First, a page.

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THE MORRISTWN GAZETTE.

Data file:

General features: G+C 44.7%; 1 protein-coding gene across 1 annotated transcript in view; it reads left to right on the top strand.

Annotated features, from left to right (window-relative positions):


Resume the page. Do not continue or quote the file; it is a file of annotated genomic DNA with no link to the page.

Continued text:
One square, (ten lines, or less,) for first lasertioa One Dollar, each subsequent insertion Fifty eentii. PUBLISHED BY L. P. & G. E. SPECK. Spaoe. One Square, Two Squares, Three Squares, Foil th i olumn, Half Column, One (.olumn. 3 00 5 00 7 00 10 00 15 00 M oo IS 00 S 00 fit 00 io oo is so! 18 oe 13 00 IS 00' 20 oe 20 001 30 00; 40 00 3 ) 00 40 00 CO 00 i 00 60 00 100 00 TERMS : $1 A YEAR, STRICTLY IN ADVANCE. Vol. V No. 8. M0RRIST0WN, TENN., WEDNESMp, MAY 10, 1871. Two Dollars a Year. Professional Cards. DENTISTRY. DENTISTRY. THOS. J. SPECK, D. D, S. OFF I C lit Rogersville, Tenn.. from 1st to 15th of each month. Morritown, from lath to last of each month. TERMS Cash or Its equivalent O. C. KING, Mossy Creek, Term. W. S. KTLK, Ropersville, Tenn. KING & KYLE, Attorneys at Law . WILL practice in the Courts of Haw kius, Haicock. Sullivan, Hamblen, Jefferson and Grainger. ap5Ty. DR. C. E. FULLER, A Graduate of the Augusta Medical College, Has located at CHUCKY BEND, TENN.. and tenders his professional services to the people, of that vicinity. June loth, 1870. D R. BEN. F. M uFAKLAND Has located in Morristown, and tenders his professional services to the citizens of -hi" conirr.nnily. Office over the store of Morris, Kidwell Si Co., with J. P. Evans, Esq. julvl:;. G M A GEE, M . D . , S IT Ii G E O N AND PHYSICIA N. Will jrive special attention to the TREATMENT OF MSEASES OF WMH, MollRISTOWN. TkXN", aplStf D E N T I S T R Y . J. T. CAZIER. D. D. S. O V W 1 C E JONESBORO', TENNESSEE TERMS CASH. (ma IS 8. J Kirkpatrick, I. K Ke v s. Jon bor '. .Tone?Vo o" K Ite-ves Gn cnevillc. KirtpatrkL Ewves Reeves. ATTORNEYS AT LAW, GRKEVkVIM.E & JQVE-BOUO' TENN Will pract.ee in all tlie Gourisol L eper Kaal Tenon, -ce. jel ly. WW. LANG HORN E . Attorney at I.nw. And Solicitor in Ch.-incery, Gorman's Depot Cocke oiVntt, . Tenv Pr i ti e- in t' e unti ol Coo e, J'fferson, Se iev, I'n on G ii gcr aud Greene (. 1 '"C ti n a te'e I t prrtpty. ptt-jT J. G. host, Late of Virginia. J. C. MOOU . KOSF & II O DOSS, ATT0KE1S AT LAW, Moi i ijfomis, Tfnn. Will practice in the courts of JefFersoF. Grainger and adjoining counties, and in the Supreme COUTt at Kn.ixville. Ail business entrusted to them will re oeive nruinnt and careful attention. (U.'i. K. M. Barton. Win. HcFarland. Jas. 1". Evan. "OARTON, McFARLAND ft EVANS, ATTORNEYS AT LA W. BbMTMvwB, Ti-nu. j Will practice their profes.-iou i:. .! ffer- j son and all the adjoiititi o -uv.- .: East Tennessee, and in the Supreme Mid Fed , ...! .., EuTniia S-.:; l',i!l liii!iS l - 11 . . ' f mLW A H P E T T 1 B 0 N E Attomev at Law, G R E E N E VI L L E, T E N N . Will attend the circuit and chancery court of the first .ludicial District of Tennessee, and also, the counties of .leffer- on and Cocke, and will practice in the Supreme and Federal courts at Knoxvilie, Collections promptly attended to. dec 12-1 v. NEAL, PARKER & HEAL, ATTORNEYS AT Uf, Greenwood mid Ptraelifla, Ark. Will practice in all tire State courts in western Arkansas, in the Supreme Gou-t at Little Ruck, and in the circuit an'l district court -at Van Bareo Will art nd to the collection of all claims commit ted to their care in western Arkansas, North Eastern Texas, and the Indian Nation.. M ill purchase ami matte Miasm i Seal Estate, wIh-u a dVacripaoa ot iuautitj , fjual- itr, locality, ana saii-iacmrj t.-i.-im-t june3-ly. Miscellaneous Cards. M, FAIN, of Trnnevsee. with GANT, 11 E BM AN & CO. MAXIFACTTKEH3 OF Men and Boys' Clothing, JOS. b. BKKO ) una (ioi.nsniTH, (, I.'tON i ANS ( I.EOV LIEBMAS. o. 3t Market Street, Philadelphia. tt. F. POWELL, of Raersville, Teon. WEILL E R & B R 0. Wholesale Clothiers, 398 W. BA T.TIM ORE RTKEET, iwlSSli BALTIMORE. Particular attention paidt orders. (jeS. TSeOPLE'S BANK OF KNOXVILLE JOS. It. MITCHELL, G. T. McGHEE, Cashier. President. ( STOCKHOLDERS. C, M. !.IcGhee. John H. Braxner, Jos. F. Mitchell, Thos. H. Calloway. m -' We purchase aud sell t nitcrt Staler stork. I n i ted siatrs Coupons. Tennessee i onpons. tounty ana ltj Coupons, Kallroad Storks. Kank Notes. speele. East Tennessee and Virjrinia It. R, Coupons, and Eest Ttnjirgsee and ieor)ria K. R. Coupons. JUS. R. MITCHELL, oc24yl Cashier. NEW CARRIA6E SHOP. I HAVE ItKCKNTI.Y SETTLED IN" MOR RISTOWX TEXN for the purpose of making Carriage. Bnesles. spring Waenns And Vehicles of all Descriptions. I woo'd respectfully sol'cit a libi'ral share of the patronage of the citiz- ns of Mornstown ana surrounding vicinity. My work shall b'1 of the Bel Quality and the Latest Style. Repairing promptly attended to. Shop ituated on Cumberland Street Terras, dASH ; or Produre taken la exchange for work. mar15-ly ) JOHN BROWS. JOHN NOE, BLACKSMITH, MORRISTOWN, TEN N. TTroald respectfully announce to the citizen. Vt of Morristown and vicinity that he has open da -hop at the o'd stand of !. II. Johnson, on the Virginia Railroad, and that he ia pre pared to do ail kinds of Blarkonilhlns; In the best manner known to the trade, and at reasona ble prices Wagons, Hacks Buggies, etc. ironed In the best style ; particular attention paid to repairing Plows, and Farm Imp'ements; steel plows pointed" in substantial style, and horse shoeing done to perfection Axes and other im plements repaitrd and made to order. Grain aud ProAnoe of a'l "kinds taken at cash prices for work. Give me call when you want good work done promptly marl-tf. SUGAR Of all grades and qualities at redneed figures, always on hand. EARNEST. PENCE A BRISCOE Miscellaneous Advertisements 1871. SPK1NG 8EASON 1871. J. FELLHEIMER, WHOLESALE DEALER IS MILLINERY MM)BS, Cloaks and Furs. SPECIALITY : LADIES' UNDER GARMENTS AND READY-MADE SUITS. salesrooms Baltimore street and 31 North Howard street, mar29 3m. BALTIMORE, MD. G Mr PARKER, (LATE WOOinsUFF & PARSES.) Wholesale Grocer, Nos. 42, 44, 46 North Water Street, MOBILE. ALA. (maf2 P. M. WILLIAMS, Commission Merchant, Factorv Agent ftr SaTe oT ROCKFORD COTTON YARNS, SHEETINGS. BATTINGS, Carpet (bin, Grain Sacks, Paper, h., It, Consignments solicited of Bacon, Lard. Flour, Grain, Tobacco, Feathers, Bees w.ix, Ginseng, Flax Seed, &c. Yarns Advanced on Produce. GAY STREET, KNOXVILLE, TENN. marl5 It. R. H. DIB,1KLL' Tobacco Commission Merchant, A7. KI17 Carey Street, RICHMOND, VIRGINIA. ESTABLISHED 1S44. Offers his service for the sale of Tol.acco Wheat and Corn. sep!l-:?m V K . I. 1 1) K WITH WILSON, BURNS & CO, Wholesale Grocers anJ Commission Merib (s, 30S. How r I stre f, corner ut t.oml ard, B A L T I M O It E . We keep constantly on hand a larjr and well assorted stock of Guot kkies. suttable for the Southern and Western trade. We solicit consignments of Country Pro duce, such as Cotton, Feathers. Ginsenjr. Bee.swax, Wool. Dried Fruit. Fur Skins, etc Our facilities for doinjr business are such as to warrant (juick sales and prompt returns. All onlers will havf our prompt attention. (a? -7 -ly) R WALTER & COT, Wholesale Clothiers AN' Jobbers in Mens1 Wear, 3M W. Baltimore Street, corner Howard, B A L T I M 0 B E. mr29 O R. Smith & Co., mmtn nm retail Mtaunfl n Cooks, Statitinen ami Fancy Gofwls, Depository of tlie Am. S. S. Union, Gat Strket, ZZrSLr. I Knoxville, Tenn. Depot for all the Periodicals of the Day. mavl I tt. JOHV S. KISTIXK. sjtm r. may. RISTINE & MAY. MANUFACTURERS AND DEALER? IN' CABINET FURNITURE AND ALL KINDS OF Mat trasses Patent Bed Springs AND CHILDREN'S CARRIAGES, Factory in North Knoxville. Warerooms, 120 Gay Street. KXOXVILLE mar! 5 lv. TENN II. T. cox, of Tenn. J. L COX, of Tenn H. T. CO X & BROTHER. Commission Merchants, Forsyth Street, ATLANTA. GEORGIA. Prompt attention given to the sale of Produce, brocrrle and General Merchandise, And nllingorders lor Produce or Merchandise. Refer to Business Houses generally of East Tennessee and Southwestern Virginia. Business Houses generally of Atlanta. French, Brown & Co., and others, Chatta nooga, Tenn. Marsengale & Co., and others, Nashville, Tenn. Wilson, Burns & Co., Baltimore. jan20-mfi D. A. NEILSON, OENEHAI. COMMISSION MERCHANT, For the sale of FLOCK, BACON', CORN & PKODITE GENERALLY. v o. Market St. Chattanooga, Tenn. Prompt attention given to all consignments George S. Crotch is connected with this house, anrl will ive all business en trusted to it his personal attention. H . D LORD, Watchmaker and Jeweler, AND GENERAL 1 1 JB DEALER IN Gold, (silver and Plated Ware, SPECTACLES. PISTOLS, CARTRIDGES, Ac. Ac. MAIX STREET MOR RISToWN, TENN Hair Work made to Order, Repairing done on Short Notice, All work executed Promptly and Satisfactorily. WILSftl 4 e., M'l.IIKE BLOCK, knoxviijjb, tenn; t; B N ERA I. Commission Merchants, And Dealers In Flour. Grain, Country Produce, Groceries, 4c. Consignments solicited and prompt at tention given to all business entrusted to our cafe, and cash remitted on day of sale. Letters of enquiry promptly answered. Cash paid for Wheat, Corn and Oats, and sacks furnished on demand. jan4-ly COFFEE A very superior article can alwavs be found at the store of EARNEST. PENCE 4 BRISCOE Miscellaneous Advertisements The symptoms of I SIMMONS' Liver C"n,P,aint are I uneasiness and pain in mmmmmmmmim side. Sometimes the pain is in the shoulder, and is mistaken for rheumatism. The stomach is affected with loss of appetite and sickness, bowels in general costive, sometimes alternating with lax. The head is troubled with pain, and dull, heavy sensation, considerable loss of memory, accompanied with painful sensa tion of having left undone something which ought to haye beendone. Often com plaining of weakness, debility, and low spirits. Sometimes many ot the above symptoms attend the LIVER disease, and at other times very few of them ; but the liver is gener ally the organ most involved. Cure the Liver with DB SIMMONS' LIVER REGULATOR, A preparation of roots and herbs, war ranted to be strictly vegetable, aud can do no injury to any one It has been used by hundreds, and known for the last 40 years as oue of the most reliable, efticacious and harmless preparations aer offered to the suffering If taken regularly and persistently, it is sure io ctirn. Dyspepsia, headache, jaundice, costive- i"""-tiess, sick headache. REGULATOR, chronic diarrhoea, af lections of tit.- bladder, sssssssss'sssssssssBlpgjBip fever, nervoua nes-. chills, diseases of the skin, impurity of the blood, melancholy, or depression of spirits, heartburn, colic, or pains in the bowels; pain in ihe head, fever and n r a'ue, dropsv, boils, pain in the hack. etc. Prepared onlv by j: H. ZEILTN 4 CO., DrurrictS, Macon. Ga. Price. 1 . by maii 1.25. marl It. j. a. maury, cmaxKa. J. A. lAaar.ja. MABRY TURNER Si CO., GENERAL Commission Merchants, NO. It GAY STREET, A' A' 0 X VI L 1. E. TENN E S S E A. Offer their services for tbe purchase of WHEAT, CO UN, FLOUR, HAY, O.tts, Dried Fruit, GINSENG, BEESWAX, Wool, Sfc, fyc. Letters of Inquiry Promptly Answered. ..... .... v Tavlor Bros.. Bankers. IT Wall tr?et. j .cw i or ; rv. .i . .uciiiii. v.i-iitcr i m National Bank. Knoxville, Tenn. : .1. S. Van Gilder, President Knoxville Bank. augH tf. C. B. M'CRARY KORRI3TOWN, TENN., DEALER in Pry Ge:Is, Groceries, llirdwarr, QucfBwarf. Boots, Shoes. Notions, etc. ALSO KEF' PS OV HAND Buttor, epe,cliick'n, turUcyw And nMMrketaMe VejretaWea. Baaaakeefxia can Save Honey and Time bv always calling at mv house when thev want the above named goods. Country People can always get Good Prices for their Produce, anil Go' Is at Fair figures, by calling on me. Call and give me a trial. Store on Main Street, West end of Town. apO tf. G. B. M CRARY. TRI-WEKKLY STAGE LINE FROM Morrlslown, Tenn., to Kockcastlr Riycr. Kj. Leaves Mocrtatown Monday, Wednes dav and Friday mornings. Stage will run bv the way of Ta tc's Sp r i n g s. Fare from Iforriatown 'o the Sprwgs 9 m:ir2y iim. Hotel Cards. Atkin House, .7 the Passenger Depot. MinoxcUMe. Tenn. HE t'niier-Igi ied h vin l a I Hons t r ler ol . at. I pi in annoit ncin. th-- lac to i is friei 'Is at ! th unhl c It hi b - ti i seed n tno miir". reps r ai d :ll ne-' -sar la aiMHtee S mad', t i ren il. i natnt n f rtmbla W V. WIT.KY Clerk. l S KSfclM, i n'j rn v'l. t p - The Battle House. GEN. JOEL A. BA TTLE, Late of the City Hotel, Has taken the Hotel latelv known a3 the ! STACEY HOUSE, On Church Street, Nashville, Tennessee, and is thoroughly overhauling the entire establishment. He has the entire owner ship and management of the Hotel, and hence feels more at liberty to call upon his old friends, and promise them that they shall be cared for. The House is most conveniently situated to all the Depots, to the Capitol, and to business portion of the city. cTty hotel, NASHVILLE, TENN. STEPHEN M. JONES,: PROPRIETOR. J. W. F. Bryson, of Georgia, Geo. M. Wallace, of Tennessee. Clerks! ' -ttT ASHINGTON HOUSE, v. u i ii r i oi 1 1 nu'i v.iiuii.11 .-.n. v L Y N C II B U R G , V A . T. C. S. FEUGIS0X, PK0PKIKT0R. Offers accommodations to the travel ing public not surpassed by any Hotel in Virginia, low Charses Good Fare and Careful Attention. BELL HOUSE, Corner Ma'n and State Streets, KNOXVILLEE, TENNESSEE. W. L. MARTIN PROPRIETOR. W A L K E R & SO N R4RB1 FASHIONABLE KJ BARBERS. MORKISTOWJN, Tfcru. Have a shop splendidly fitted up sharp Razors, clean towels, and always ready for "Your turn next, sir." CIKCIMSTANTIIL EVIDBXCE. A Narrow Escape from the Callows. On a handsome lawn fronting an old ivy-grewn mansion in the State of Virginia, one pleasant afternoon not many years since, a group of young people of both sexes were gathered. Standing in their midst was an old woman bent down with age, looking as if she stood on the brink of the grave, but her dark, restless eye showed that there was vigorous life in her mind, if not in her b jdy. She had been "telling fortunes" for the young people gathered around ber, and to all but one she had fore'old a bright and happy future. The exception ot this rale of blessedness through life was a handsome boy of nineteen, with a dark, passionate face, anA an ex pression which indicated fr'tfns' ' V Five years before tit fi nneniiW this su,ry an old gent, eman anofl his i"fJ w m? uncle's bod covered n. phew had moved toitlrgivi ' '-oHh bId' fld 9,'attered uPon tbe some Northern State, t 1 uy,n fl(or an(1 m. own knife, which bad farm had made it theii,,' ut,mo-, Mr- j the dcaJ- ''inr! nor- 1 P,tk Ibreer and his neieW' rk ed up the toife, and thus was I were treated with kindf bv lhe j fun(1 bY tlx negro and seen by the gentlemen of the ntf Zhhovhoo(i' peddler. At God is my witness, I and thev received jr.jr',ut,OIi9 lo did not musler tbe good old man tey near them. visit the - antations Li,.ta,l ...ill. r rank soon became acqta .... " P his uncle, till 1 fl ill, l., Mi f i'. tllllM never loft his farm', andf'eerned l ..... liiany rea- H i II 6i'..:Tl7 Hjr tliiu ,S - (ins Vim irii-rn tint tho true one , , , , ' ,, . . . Emily, and was be had lost all his fal ' .... . , In him to r rank s parents huvi"g hf . . . .ijtermincd Mr. Mt-rcer s charge., he i to devote himst If tr Tu' "". it. . - . r,;,,rr.... nt in nts sjfiicient ' "joyrue ooeapasiv. und ;.. , nit.ir tiuir nis 111 " I :rin. Tdoutrh enort d verr wealthy, and 'mt tea! alwaf"8 kept a la gc sum of g'dd in the hi"UHe Mercer and Frank lived inj a IUltt way and mudo no display.! Thus passe J Franks earij"y0ut!l from his fourteenth until h te- nth year, when oar stor seven - ! open-. teacher, u;m milf anl ha-l 1 in nil pi 1 Ulito of the ori1' i knowledire of let rs and of pi i ie, as Frank at ninetoc lormed as if ht in- pei'soat a cslti fated edaeatioD. here erera tlio-o- in the neighbor who reported that the by hV",J wi.d an I d-si;jat--d, and this foaKfd rssrrrj omTroi , rrJ ouxeiar -. n.St Frunk had SOBoe enemies aud laatij" frien ds. Thus we find him ; and the eve nintr of tbe commencement of our story he had been invited to an en- tertainment given ty a steal toy plante Air to his children. Dc-wi s, the planter, had three children, tno youngest and loveliest of whom was Mary, u girl of twelve. Mary and Frank was the best of friends, and loved each O her dearly So when the fortune teller predicted a dark and stormy future for Frank, the tears arose to tlie child's eyes, and she said ; "Don't listen to her, Frank." But the boy laughed, and, turn ing on his heel, walked away. Two days afterwards he left vy s-vv-, 9 i j uui ftvi k j LI u jau llil u UVIV fniWII k luv A man of superior educaticin' "-r" ijui'nr, thunking him for the kind Mereer hal been his neynew s nesi sh'jwn him while ho was in reJU i -V home for a week's hunting in the j and through her life had treasured mountains; but the second night j Frank's image in her inmost heart, after his departure the neighbor- ! the mystery that hung around him hood was aroused by the startling Dut adding strength to her regard, news that old Mr Mercer had been j Her sisters had married, her moth murdend by his nephew. One of j t.r wa dead, and, together with her the servaots passing tho house at i father, they had lived at tho old night heard a cry, and seeing ! homestead. F unk's window open, be 8. rang in Business culling Mr. Dewes to and walked across the ball to Mr. j Havana, ho took Mary itb him, Mereer's chamber, from whence the and they set sail from Charleston in cry came. Ly ing upon the floor a fine ship running south. They was the o!d man, dead, while near J had been some days at sea, when, him stood his nephew, with a ! in the dead of night, the fearful bloody knife in his band. In (right tho negro rushed from the house and gave the alarm. Per sons from tho heighborhood were sent lor, and Frank was seized against every protestation that he did not kill his uncle, and thrown into jail. The feeling against the youth was intense, for the negro told the story of how he had found Frank, and a waj'faring peddler, who had just ascended the steps to ask to stay all night, corroborated the man's statement. The trial came off, and the charges were made known. Frank j waa accused of Starting upon a hunting expedition as a blind, and then returning froin the mountain . .11. .i oy nigni, nau enterea me room, and attemping to remove a large bag of gold kept by his uncle, had aroused him, and upon being dis- ! covered, had driven bis hunting knife into the heart of Mr. Mercer. i The gold was on the floor, its weight having torn through the i bag when it was raised. The knife with which Mr. Mercer was killed was one he had given to FranW I some days before, and was a large' dirk-knife encased in a silver scab-t bard. Pale as death, bat showing! no sign of fear or guilt upon his handsome face, the prisoner sat, unmoved by his sentence, which dio on the gallows. When if he had aught to say, arose, and looking around court-room, in a clear voice ered : have! Circumstantial evi- e has condemned me. I ad it Is-oks as it I did tbe deed, I am guiltless of murder. ng my percussion-cap box mntain stream, I returned Of more ; tor wunoui caps go was useless. It was a lojt-night, and I determined to oitr theihouse by my room win- get the caps, and return with awakening my uncle. I tied oreo to tbe t -e, sprang into dow, and the i)earti a iouc ,i and a i : , t - : a call utui " x'u icii. tu direction oi " uuv,v modi. tt .itiMa'k w i...a tViitber . . i a 1 1 n i rv i X w , Xn tbe uocerlain ligu - ,JMIfeUover ,i uDon the floor. - ith Kir 1 f ny Jeart I arose, lighted a candle, u,kn 1,,. nu i u d mm rhmnotiont life, and nom I loved as though he was nrown father. I am guilt I of P deed, but submit to my I f" A denco fell upon all ; there ! were, jowever, but few who be- j lieved the youtbs statement ; i amor; the latter was Mr. Ucwes j p i and ls family, who, through all,! rem a i;. ti staunch friends. Fraik M-rcer was to be bung i to die an ignominious death on the 1 gttl!ws and hundreds flocked to ; tho little town where the execution , was to take plat e to see him die. j Hon' were they disappointed to I ; fin that the night before he had escapee i now, no one Knew ; out ne j uj . a noU addrceesd to the ! LI. ,,,! arr.t thai ka ! iui.Tiii-, aiiM iii n .j . ecae mi-iht cause him trouble,' but saying lie haa an opportunity . of escaping, and took advantage of j it, for he had no idea of dving an ! , ignominious death for an aet he i wa not uiitv of. merely to cratify the curiosity ot a aattin crowd. reedom vas offered him and he peer it, tf)i i.e L-.r-od ii iroiilJ yet oe aDie lo prove ins innocence, i Tiiis was about the subject of the Is ter, and when it was published ij the local papers there were some j wj,0 were glad that the boy bad I aaestiMd the smllows Mr. Mercer's property was. in his ! will, all left to Frank, audit was' found to be considerable. Trus- I tees assumed charge of it, and be- i fore long the quiet community had i Rett!od down to its nsual routine. and the murder and escape were in assort time almost forgotten. Ten years passed away and no word of the fugitive had been ! heard, and people believed him ! dead. One exception was Mary Dewes, now grown to womanhood. She had never believed him dead. cry of "fire" vas heard, which aroused all from elumbor. In vain were efforts made to quench the flames. The seamen in fright rush ed into the only available boat, and it sank with them, and left them struggling in the ocean, borne away by the wind and waves, while Mr. Dewes and Mary, the captain of the ship, and a few others, were huddled away upon the stern, awaiting the fearful doom that must, to all appearance, overtake them. "Sail, ho lM The joyous cry came from tbe captain, who had been straining his eyes over the ocean, in hopes of seeing some vessel coming to save them. Swiftly flying toward them came a low, rakish, three-masted schooner, which ever and anon sent up a light to prove to those on board the burning ship that succor was near. Hark ! the deep boom of a gun is heard, and as the captain listen he exclaims, "Miss Dewes, we ar1? all right now ; cheer up, for there comes a vessel -of-war to our aid !" "Ship ahoy !" came in ringing tones frqm the schooner, as she came near the burning ship, which was being driven rapidly along by the wind. "Ahoy !" answered the captain. "Throw a long line from your ship, and I will send you a boat," came in the same clear tones. The line was thrown, tho boat attached, and, after a little difficul ty, the people from the ship were transferred to the schooner, and Mary was soon in tbe comfortable cabin, rejoicing over their escape from a horrible death. At breakfast the next morning the young captain of the war schooner descended to join his guests at the table, and as be en tered, Mary sprang toward him. "Frank Mercer ! Oh ! it is you is it not !" One glance at the beautiful girl, and, though years had passed, Frank Mercer for it was no other recogr. ized the playmato whom ho had loved so well, and whom he had never ceased to think of. . Mr. Iewe9 came forward, and y till meeting was there ; rtrf ...!?irt, -Tr4 Y memories, come over the young captain e f;ice, Mr. Dewes said: "First, let me relieve your mind of one thing. Your innocence in Virginia has been thoroughly es tablished j for a negro runaway, hung the other day for killing a woman, confessed just before his death that ho had murdered your uncle, and your arriving when you did had prevented him from getting i tho gold, but made him escape j then Reynard returned on his home from the BOttSe. Ho knew your j ward passage, and returning again uncle kept a large amount of morey, j brought another until finally he and you being away, as he thought, J got the whole flock ; and when he he procured your knife, and with it j lunded the last one I shot bim. committed the fatal deed I" Frank listened to Mr. Dewes, al most breathless, and then, when he had concluded, he bowed his face in his hands and wept like a child. "But come in," said Mr. Dewes at length; "we are hungry, and need breakfast, and are dying to know how you became a captain in tin- Mexican navv. "My story is easily told, my dear menas ; ior. auer e-capir.g irom pr.iti tnroogn your Kinuness, l went to M--xict, entered the navy, atid havin ' rendered some service. ro?o to my present command, which has been the means of saving your lives." Little more can be added. Frank reined Lis commission and returned home, when he was lionized by the entire community H.0 came in possession of his es tates, which were greatly increased ; s aisle j and six mouths svftor wards, in tho very town where he was to nave had tne hangman a halter placed around l is neck for death, he had the noose of matri- raor. v thrown around him for life, and the bride was Mary Dewes. Thus his life had been both dark and bright in a remarkable degree. Marriage. Leigh Hunt concludes an essay on mfirriage as follows : "There is no one thing more lovely in this life, more full of the divinest cour age than a young maiden from her past life, from her happy childhood, when she rambled over every field and moor around her home : when a mother antic ipated her wants and soothed her lit;le cares; when brothers and sisters grew from merry playmates to loving, trust- I r. i - j f e v.. . l iui irtenas : irom buniiauui r?:ilu" erings and romps, the summer fes tivals in bower or garden; from the room sanctified by the death of relatives; from tho secure back grounds of her childhood, looks out into tho darkand unilluminated future, away from all that, and yet unterrified, undaunted, leans her fair cheek upon her lover's breast, and whispers, 'Dear heart! I can not see, but I believe. The past was beautiful, and the future I can trust with thec I :' Jl-gf A young man residing in Providence, while attending relig ious services Sunday before last, received a note from a lady to whom he had been paying attentions, to the effect that she had no liking for him other than as an acquain tance. The reading of the note had such an effect on the young man that he fainted away during the sermon, and had to be carried out and restoratives applied. JT" This is a "Personal" taken from a country journal : "A young lady takes this method of inform ing a certain young man that the next time he desires to gaze upon her forty five mortal minutes with out winking his eyes, she will con sider herself highly favored if he will close his mouth, and not sit there like a young robin awaiting the parent bird." A baby-show at Cedar Rapids had twenty competitors. The mothers decided by ballot which was the nicest, and each baby bad one vote. The party speedily broko np. The Omaha Tribune calls very loudly upon the thirty-five thous and maids in New England to con sult Horace Greeley, and then go west and buy farms. A Tough Goose Storj, There once lived in one of our Northern towns an eccentric indi vidual by the name of Fogg, whose name as a story-teller was known for miles around. Here is one : My home was situated in a glen, some six miles distant from the stage road. Between Conway and where I live was a pond, six miles in circumference. It so happened, one time early in the spring, that I had been out late, and in coming home I discovered a flock of geese as they were just alighting in the pond. Rising early tbe next morn ing, I built my fire, and taking down the shooting iron, started for the pond to try my luck. Arri ving on the shore, I found to my sorrow that they were out of gun shot, and to fire at that distance would be. sheer folly. While I Utood con tins what to do, a snuffing the air My first thought waa to shoot him, but on reflection I concluded to see what be would j Butler's frenzy, by relating the do. The fox in the meantime en- statement that Farnsworth, in the tered the water and was swimming ! presence of the members of the for the geese, which were huddled j House, had shaken his first in But together about half a mile from the ler's face, and otherwise insulted shore. After swimming in a few him, without the latter's resenting yanis of them he suddenly disap- j it. The scene, wKich was about as peared, and in a few moments a goose was drawn under the water, When I come to pick up tho geese I found I had fifty nice ones, which I lugged home, together with the fox and my gun. The old woman had got breakfast quite ready then." , '-But, Mr. Fogg, the fox, to get the geese had tQ gwim a miie for each j 0 consequently the fox swam j fifty mie8 and the geeae averaged Six pounds cpiece, making three hundred pounds, to say nothing of : the t,.x and the thin was impossible." "Impossible or not, every word of it is truth, and I can prove it by a d zen of my neigh bors, to each of whom I sold feath ers enough to fill a bed '." The rc of Triumph. j The Arc of Triumph, Paris, has been destroyed by the fire of the eTMUUes batteries. hat tie iconoclasts of the capital have spar- ed in their madness, fate reserves for the s'roke of those who would only too gladly have avoided the sacrifice. , w j tli0 proudest monument in France, j lt was lho fir1 4 mcel j eye of the traveler journeying to- i ward Pari3' and tho last uPon which his regretful glances rested as he left the city. Its fall is not the loss of Paris alone, nor of France, but of all those who honor art throughout the civilized world. The Barber's Pole. Hundreds of people there are who do not understand why the barber uses the red striped pole. It originated from the fact that, some centuries ago, it was customary for barbers to bleed people, aud the pole, with alternate winding stripes j of white and red, represented the bandage of the phlebotomized vic- 1 tim. In the course of time the apotecary excelled tbe barber as a blood letter ; but tbe old sign of thecraft was retained by the latter after the function which gave it siguifieanco had ceased. It may be added, parenthetically, that tbey (the barbers) still do a little blood letting occasionally. Cavalry Boots. A German dealer in Belfast, Me., recently sold a man a pair of boots. j A few days a!terwards the man re j turned with them, and said that he ! went out into the barnyard, to work, where 'twas a little wet, and the soles came off. "NVherenpon Dutchy exclaimed : "Mine Got, mine friend, you didn't ought to valk round in dem. Day is cavalry boots, made to ride mit !" A North Carolina paper says: "It is reported that Holden is about to settle in New Jersey. If he does, the Governor of that State should be permitted to bus pond the writ of habeas corpus." No, he should simply be permitted to suspend Holden's corpus. Napoleon. The Louisville Ledger says that a powerful reaction in favor of the restoration of Napoleon is said to have taken place in the French provinces. It will be strange, in deed, if tho Man of Ham should again wade through all this slaugh ter to the throne. But stranger things than that haye happened, and may happen again with the mercurial Frenchmen. p-J- It is strange that General Grant should have determined to postpone his visit to tbe Pacific coast unti) next fall, for if his Cal ifornia presents come in the shape of gold, he will have lost six months' interest on the amount. The Closing Scene in Congress. The last of the session in the House of Representatives was characterized ' by a violent person al scene between General Butler and General Farnsworth. The former made his long promised per sonal explanation on tbe recent (scene between himself and Garrett Davis, in the Senate, and then de voted the rest of his remarks to denunciation of General Farns worth, whom be proposed to regard in the future as without the pale of civilized warfare. Farnsworth took the floor, and, speaking amid considerable excitement among the members, reiterated all bis charge against Butler in connection with his appropriating public money as President of the Soldiers' Asylum, and added that he could convict him before any petit j iry in the country of perjury and embezxie- f meiit. Butlernrtdrted IJBingpr wortn wouia not oe D juevea on oath. Mr. Beck added fuel to disgraceful as any ever witnessed in Congress, was only cut short by the time arriving for final adjourn ment. Who are the Ku Flux. The New York Sun sets forth who it is that are the Ku Klnx Klan. The real Klu Kluxes who ought to be put down by National legislation, it says, are not the ruffiians we hear so much about in the Radical prints, but the scalawag carpet baggers living flesh and blood scoundrels in official station, who are doing their best to im poverish and destroy the whole fabric of society in the South. From one end of the Soutb to the other there comes up a universal cry against the corruption, the ex travagance, and the general mal administration of these adventu rers. They have increased taxes ten-fold ; they have added enor mously to the funded debt of the States, counties, cities and towns ; they are squandering the resources of the country and afford no ade- i quate protection for either proper- j ty or life. If, therefore, says the i Sun, Congress really wishes to ; tranqnilize the South and restore order there. let it restere to the people the privilege of self govern ment. Horace Greeley's Farm Operations. Horace Greeley sent to San Do mingo for fifty pea-nut trees to set out with walnut trees on his farm in Westchester county. He has a theory that, by grafting thepea-nut and walnut, something out of the ordinary line of nuts can be pro duced. On being told that pea nuts grew on roots in the ground he looked disgusted and replied to his informant : "Do you think I'm a d d fool, and can be made to believe that nuts and pertaters are : the same thing?" Didn't Want to Die. A traveling insurance agent had been explaining to a western pioneer, the advantages of an in surance policy. Pathfinder mused a moment in grave silence, and then said: "See here, mister, I have lived out in this country now twenty-five years, and have bucked agin most aU the games they've started, but darn me ef I want to play a game where you have to die to beat the bank !" Impudent Fathers. A Chicago paper speaks of a youth in that city who ordered his father to get up in the morning and make a fire, and on the old gentle man's refusing, attempted to flog him, but came off second best. The energetic youth then threaten ed to call upon the "Legislature to do something for sons, as fathers are getting so darned impudent now-a-days that there's no doing anything vith them." The New York Sun says of Grant, "Let him turn out of office every man who ever gave him a present." The Sun is unreasona ble. Suppose Grant were to act upon its advice what would be come of thousands of poor devils who would thus be thrown out of employment? ter "Ef I had been eatin' dried apples for a week an' den took to drinkin' for a monf, I couldn't feel more swell'd up dan 1 am dis min uit wid pride and wanity at seem' such full tendance har dis evenin','' said a colored preacher in Louis ville, the other day. Of According to the Catholic Telegraph there are 5,250,000 com municants of that Church in the United States ; 5,233 churches, chapels, and stations, and 4,141 priests. 1 M